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Music and masturbation with the Moonshine Revellers

By Joy Waller
This article was originally published in the March 28, 2002 issue of The Martlet, the University of Victoria's student newspaper.

It has been a short ride from the basement on Green St. to the stages of local pubs for the Moonshine Revellers, one of Victoria's newest folk-rock bands.

Formed in June 2001, the whole band "was really just an accident," said drummer and UVic student Matt Bigelow. He had been jamming with his friends in the basement when his roommate Ryan Steele, also a UVic student, heard the noise and wanted to join in. He went out and bought a bass guitar.

"It was pretty impulsive," said Steele. "I just wanted to jam."

"We started bringing our songs in and became tighter," said Dave Chenery, who writes the songs along with Jay Dunphy and trades off on lead guitar and vocals.

Less than a year after the first jam the Moonshine Revellers have half a dozen shows under their belts, tentative plans for a Vancouver Island mini-tour and a cd recording in the works. The cd, which is being produced by Gilles Maillet of Johnny Action Figure, should be out mid-to-late summer.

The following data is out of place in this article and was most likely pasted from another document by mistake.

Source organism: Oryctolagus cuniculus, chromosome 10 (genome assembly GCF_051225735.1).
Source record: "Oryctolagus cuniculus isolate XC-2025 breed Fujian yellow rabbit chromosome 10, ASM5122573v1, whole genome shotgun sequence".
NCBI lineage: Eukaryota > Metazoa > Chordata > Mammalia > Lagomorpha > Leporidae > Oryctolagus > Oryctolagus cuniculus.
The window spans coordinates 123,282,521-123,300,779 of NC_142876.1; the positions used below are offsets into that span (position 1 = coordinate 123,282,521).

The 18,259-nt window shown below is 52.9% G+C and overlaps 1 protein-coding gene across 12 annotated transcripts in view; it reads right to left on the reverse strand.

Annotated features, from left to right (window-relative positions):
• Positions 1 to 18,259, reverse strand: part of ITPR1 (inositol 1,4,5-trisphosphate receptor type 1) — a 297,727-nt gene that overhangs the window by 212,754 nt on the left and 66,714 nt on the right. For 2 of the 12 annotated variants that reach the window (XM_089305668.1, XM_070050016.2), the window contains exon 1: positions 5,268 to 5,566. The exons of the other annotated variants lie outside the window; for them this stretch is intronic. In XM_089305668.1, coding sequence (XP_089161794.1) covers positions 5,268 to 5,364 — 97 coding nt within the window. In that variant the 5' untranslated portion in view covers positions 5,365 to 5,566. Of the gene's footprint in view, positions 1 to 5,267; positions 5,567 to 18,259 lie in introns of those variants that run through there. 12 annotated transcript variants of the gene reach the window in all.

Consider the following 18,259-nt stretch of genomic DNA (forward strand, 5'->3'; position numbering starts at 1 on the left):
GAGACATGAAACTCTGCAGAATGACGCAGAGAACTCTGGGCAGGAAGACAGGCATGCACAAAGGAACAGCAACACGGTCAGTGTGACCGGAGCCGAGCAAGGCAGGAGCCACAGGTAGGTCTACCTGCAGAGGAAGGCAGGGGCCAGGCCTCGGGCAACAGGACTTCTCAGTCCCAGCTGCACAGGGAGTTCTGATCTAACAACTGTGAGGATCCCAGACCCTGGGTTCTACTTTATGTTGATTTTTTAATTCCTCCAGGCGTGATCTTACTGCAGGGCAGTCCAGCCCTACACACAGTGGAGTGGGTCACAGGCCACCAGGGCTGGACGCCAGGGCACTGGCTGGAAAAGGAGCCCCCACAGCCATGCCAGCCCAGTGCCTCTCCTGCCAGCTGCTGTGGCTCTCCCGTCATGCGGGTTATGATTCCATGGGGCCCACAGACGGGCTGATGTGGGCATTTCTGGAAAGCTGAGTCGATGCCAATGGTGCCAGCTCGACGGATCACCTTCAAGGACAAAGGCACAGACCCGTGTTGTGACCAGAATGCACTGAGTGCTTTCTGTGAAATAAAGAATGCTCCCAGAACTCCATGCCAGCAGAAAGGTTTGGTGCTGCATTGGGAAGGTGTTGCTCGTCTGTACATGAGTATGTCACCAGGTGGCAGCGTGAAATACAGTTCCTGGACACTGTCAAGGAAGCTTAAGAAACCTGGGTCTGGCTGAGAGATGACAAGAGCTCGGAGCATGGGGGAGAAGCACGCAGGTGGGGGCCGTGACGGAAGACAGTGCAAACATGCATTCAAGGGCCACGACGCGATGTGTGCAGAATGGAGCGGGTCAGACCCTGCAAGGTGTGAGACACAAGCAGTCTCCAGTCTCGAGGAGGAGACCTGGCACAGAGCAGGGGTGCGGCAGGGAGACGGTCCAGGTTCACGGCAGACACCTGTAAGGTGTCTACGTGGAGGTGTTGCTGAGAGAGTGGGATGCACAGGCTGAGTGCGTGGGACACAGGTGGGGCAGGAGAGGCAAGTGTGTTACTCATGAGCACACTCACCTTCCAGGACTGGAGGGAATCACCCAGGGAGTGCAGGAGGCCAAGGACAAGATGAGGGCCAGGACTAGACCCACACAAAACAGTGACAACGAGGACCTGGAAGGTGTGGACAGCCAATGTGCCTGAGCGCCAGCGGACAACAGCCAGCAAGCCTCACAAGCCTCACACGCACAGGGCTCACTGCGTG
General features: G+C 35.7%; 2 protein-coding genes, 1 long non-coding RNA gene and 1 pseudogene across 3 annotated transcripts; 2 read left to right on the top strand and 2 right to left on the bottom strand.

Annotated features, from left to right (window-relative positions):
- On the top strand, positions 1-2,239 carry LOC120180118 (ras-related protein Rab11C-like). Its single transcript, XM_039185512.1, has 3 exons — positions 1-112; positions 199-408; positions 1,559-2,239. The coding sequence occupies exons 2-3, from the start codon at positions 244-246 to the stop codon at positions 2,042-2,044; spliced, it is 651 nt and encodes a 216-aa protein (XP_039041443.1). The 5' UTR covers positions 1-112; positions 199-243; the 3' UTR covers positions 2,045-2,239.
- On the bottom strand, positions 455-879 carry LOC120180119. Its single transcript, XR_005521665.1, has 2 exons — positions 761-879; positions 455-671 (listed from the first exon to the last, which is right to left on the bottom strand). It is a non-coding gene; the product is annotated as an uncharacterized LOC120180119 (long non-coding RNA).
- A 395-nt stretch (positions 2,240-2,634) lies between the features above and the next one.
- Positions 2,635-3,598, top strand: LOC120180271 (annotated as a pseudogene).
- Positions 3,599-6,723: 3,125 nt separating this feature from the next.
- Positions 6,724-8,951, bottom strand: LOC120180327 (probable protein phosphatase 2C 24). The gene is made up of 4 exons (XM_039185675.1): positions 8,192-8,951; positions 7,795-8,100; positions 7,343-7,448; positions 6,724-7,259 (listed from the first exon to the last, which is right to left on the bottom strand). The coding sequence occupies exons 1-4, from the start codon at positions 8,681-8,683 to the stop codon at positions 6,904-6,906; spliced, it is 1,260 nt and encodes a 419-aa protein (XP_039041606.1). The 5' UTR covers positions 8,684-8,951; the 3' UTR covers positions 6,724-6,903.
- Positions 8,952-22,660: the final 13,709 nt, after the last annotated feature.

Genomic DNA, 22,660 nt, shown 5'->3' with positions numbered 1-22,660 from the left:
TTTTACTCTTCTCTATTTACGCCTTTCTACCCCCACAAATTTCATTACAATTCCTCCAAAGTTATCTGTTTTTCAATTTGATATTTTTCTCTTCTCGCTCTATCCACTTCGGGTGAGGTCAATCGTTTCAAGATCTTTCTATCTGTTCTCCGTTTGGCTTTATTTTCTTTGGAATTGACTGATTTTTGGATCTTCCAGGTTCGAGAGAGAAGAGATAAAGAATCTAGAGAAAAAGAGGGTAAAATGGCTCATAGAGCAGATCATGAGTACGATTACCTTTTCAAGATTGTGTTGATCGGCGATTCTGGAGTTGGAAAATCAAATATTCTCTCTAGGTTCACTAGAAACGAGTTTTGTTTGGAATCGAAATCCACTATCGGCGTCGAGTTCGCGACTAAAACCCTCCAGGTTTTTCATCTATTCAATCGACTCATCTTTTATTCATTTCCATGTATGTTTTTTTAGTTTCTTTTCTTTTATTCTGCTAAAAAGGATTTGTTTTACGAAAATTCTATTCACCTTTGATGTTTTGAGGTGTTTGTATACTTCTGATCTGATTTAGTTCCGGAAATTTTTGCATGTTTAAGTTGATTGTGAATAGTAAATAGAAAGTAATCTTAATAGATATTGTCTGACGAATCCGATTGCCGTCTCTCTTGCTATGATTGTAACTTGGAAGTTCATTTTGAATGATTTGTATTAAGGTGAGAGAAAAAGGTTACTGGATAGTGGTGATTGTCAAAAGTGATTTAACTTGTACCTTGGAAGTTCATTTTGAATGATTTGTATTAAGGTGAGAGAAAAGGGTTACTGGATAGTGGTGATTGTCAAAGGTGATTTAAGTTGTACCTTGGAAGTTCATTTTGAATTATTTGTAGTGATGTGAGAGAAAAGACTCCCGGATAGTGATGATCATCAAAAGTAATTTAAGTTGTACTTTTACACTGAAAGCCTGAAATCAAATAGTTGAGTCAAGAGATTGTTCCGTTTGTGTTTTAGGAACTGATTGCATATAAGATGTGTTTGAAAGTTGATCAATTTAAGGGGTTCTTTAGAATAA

"I find the [Victoria live music] scene really accepting," said Dunphy. "Most people don't have that rock star mentality."

The music, a mixture of folk, rock and bluegrass, has the eclectic flavour of a band with two songwriters. Dunphy's songs are primarily wistful, easygoing tunes that as he says "come from a pretty personal influence." He adds that most of them are about personal growth and lessons learned. In contrast, Chenery offers a more melancholic, brooding flavour with such lyrics as "But you're so quick to deny it/And say that it was wrecked by me/ You are so inspired to take everything away."

The transformation of four guys jamming in a basement to a well-polished folk-rock band playing local bars did not happen by accident.

"We used to think about how songs sounded good in the basement," said Bigelow, "but now we think of how they'd sound good in a bar."

Dunphy added, "I think the lines of communication are really open. There's never been an idea that hasn't at least been tried."

The band usually practices three times a week, upping their rehearsals whenever they have a gig looming.

"It takes commitment," said Chenery. "I mean, I'd rather be in bed right now."

"Being in a band like this is like being in a relationship," said Steele. "Everything gets more serious as more time goes by."

"We bond through music and masturbation," added Chenery.

The Moonshine Revellers will be performing at the Cambie on Friday, March 30. Their official Web Site is at